Remembering Pearse in Music: Arnold Bax’s In Memoriam
Dr Aidan Thomson looks at the life of Sir Arnold Pax and examines how a meeting with Padraig Pearse led to Pax becoming known as a “Celtic Composer.”
It’s the stuff of Daily Mail nightmares. ‘Royal composer wrote memorial piece for Irish rebel Pearse.’ But it happens to be true. Sir Arnold Bax, who from 1941 was the Master of the King’s Music – music’s equivalent of the Poet Laureate – not only composed a memorial for Pádraig Pearse, but wrote a collection of pro-republican poetry that was censored. How, and why, did this happen?
In 1902, Arnold Bax, a nineteen-year-old music student from an affluent London family, read W.B. Yeats’s poem The Wanderings of Oisin and, as he put it in his memoirs, ‘the Celt within me stood revealed.’ This was pure invention on Bax’s part – there was nothing Celtic about his ancestry at all. Invention or not, he soon began to make regular trips to Ireland’s remotest regions. The ‘Celt within’ needed to find his spiritual home.
Bax generally stayed in Glencolmcille, Co. Donegal where he learned Irish and began to write poetry and short stories with ‘Celtic’ themes under the Irish pseudonym of ‘Dermot O’Byrne.’ Above all, he began to write music that was inspired by Ireland’s mythology and seascapes – orchestral pieces like Into The Twilight and In The Faery Hills. These pieces weren’t performed in Ireland, but they were in London and Bax soon became regarded as a ‘Celtic’ composer.
Bax moved to Dublin in 1911 and became part of a literary circle based at the home of the poet George Russell. Within this group, Padraic and Mary Colum became Bax’s closest friends, but he also knew James Stephens, the O’Rahilly, Thomas MacDonagh and Constance Markievicz. These were among the most radical figures in Irish nationalism: MacDonagh and Markievicz would both receive death sentences for their part in the Easter Rising.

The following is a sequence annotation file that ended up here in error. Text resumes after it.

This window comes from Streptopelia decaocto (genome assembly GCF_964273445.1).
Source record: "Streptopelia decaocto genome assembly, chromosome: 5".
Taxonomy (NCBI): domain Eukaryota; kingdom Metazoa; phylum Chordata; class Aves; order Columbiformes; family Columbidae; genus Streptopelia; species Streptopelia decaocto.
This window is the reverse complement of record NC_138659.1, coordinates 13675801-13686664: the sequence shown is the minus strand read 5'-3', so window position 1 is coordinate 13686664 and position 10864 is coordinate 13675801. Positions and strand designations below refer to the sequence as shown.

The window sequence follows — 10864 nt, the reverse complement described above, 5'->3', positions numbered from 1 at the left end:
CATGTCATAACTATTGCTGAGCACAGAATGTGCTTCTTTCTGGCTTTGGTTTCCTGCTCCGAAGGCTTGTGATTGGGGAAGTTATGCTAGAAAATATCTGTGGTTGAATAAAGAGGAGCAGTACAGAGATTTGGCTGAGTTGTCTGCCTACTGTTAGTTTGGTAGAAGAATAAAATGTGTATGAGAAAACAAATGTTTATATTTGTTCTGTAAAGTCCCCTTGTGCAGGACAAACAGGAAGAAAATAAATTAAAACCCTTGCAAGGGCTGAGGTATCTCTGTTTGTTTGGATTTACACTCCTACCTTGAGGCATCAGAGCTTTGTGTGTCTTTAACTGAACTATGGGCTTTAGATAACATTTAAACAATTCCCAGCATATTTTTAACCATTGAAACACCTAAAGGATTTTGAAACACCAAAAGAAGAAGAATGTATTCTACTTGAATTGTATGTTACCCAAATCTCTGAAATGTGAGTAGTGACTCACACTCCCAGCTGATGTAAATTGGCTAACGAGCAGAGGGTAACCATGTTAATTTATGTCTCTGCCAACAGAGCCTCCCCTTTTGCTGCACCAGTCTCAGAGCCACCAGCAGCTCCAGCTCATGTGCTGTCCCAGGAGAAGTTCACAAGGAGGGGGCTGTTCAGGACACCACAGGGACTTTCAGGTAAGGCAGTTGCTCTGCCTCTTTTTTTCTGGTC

One evening at the Colums’ house, Bax was introduced to Pádraig Pearse. Mary Colum had long been keen for the two men to meet, but Pearse was, as she put it, ‘a very difficult fish to land.’ Bax takes up the tale:
Pearse sat down by the fire with his face in his hands and stared into the blaze as though absorbed in a private dream. His expression was gentle and even almost womanish, but his eyes were lit with the unwavering flame of the fanatic.
I began to talk to him of his native Connemara which I knew well, and he became quite animated when I spoke in lively detail of places on that ultimate seaboard that it is unlikely that anyone else in the room had ever heard of. Said Molly [Colum] by my side, “My goodness, Mr Pearse, would you ever have supposed that this fella was an Englishman?” “Well,” replied Pearse quietly, with the ghost of an ironic smile, “I’m half-English myself!”
Presently, Molly whispered, “Pearse wants to die for Ireland, you know. It has been the ideal of his whole life.”
As he was leaving that night he said to Molly, “I think your friend Arnold Bax may be one of us. I should like to see more of him.” I was anxious to meet him again too, but somehow it chanced that I never did. I could not forget the impression that strange death-aspiring dreamer made upon me, and when on Easter Tuesday 1916 I read of that wild, scatter-brained, but burningly idealist adventure in Dublin the day before, I murmured to myself, “I know that Pearse is in this!”’
What did Pearse mean by Bax being ‘one of us’? Perhaps he saw him as a potential revolutionary. More probably, he recognized in Bax someone who knew Ireland so intimately that he felt a need to proclaim an Irish identity, even an assumed one. Bax moved back to England in 1914 and when he first read about the Rising he was stunned. On the day after Pearse was shot, Bax wrote to the pianist, Harriet Cohen:
He was one of the most whole-hearted idealists that I ever met and I know that all he did was rooted in love – love for Ireland.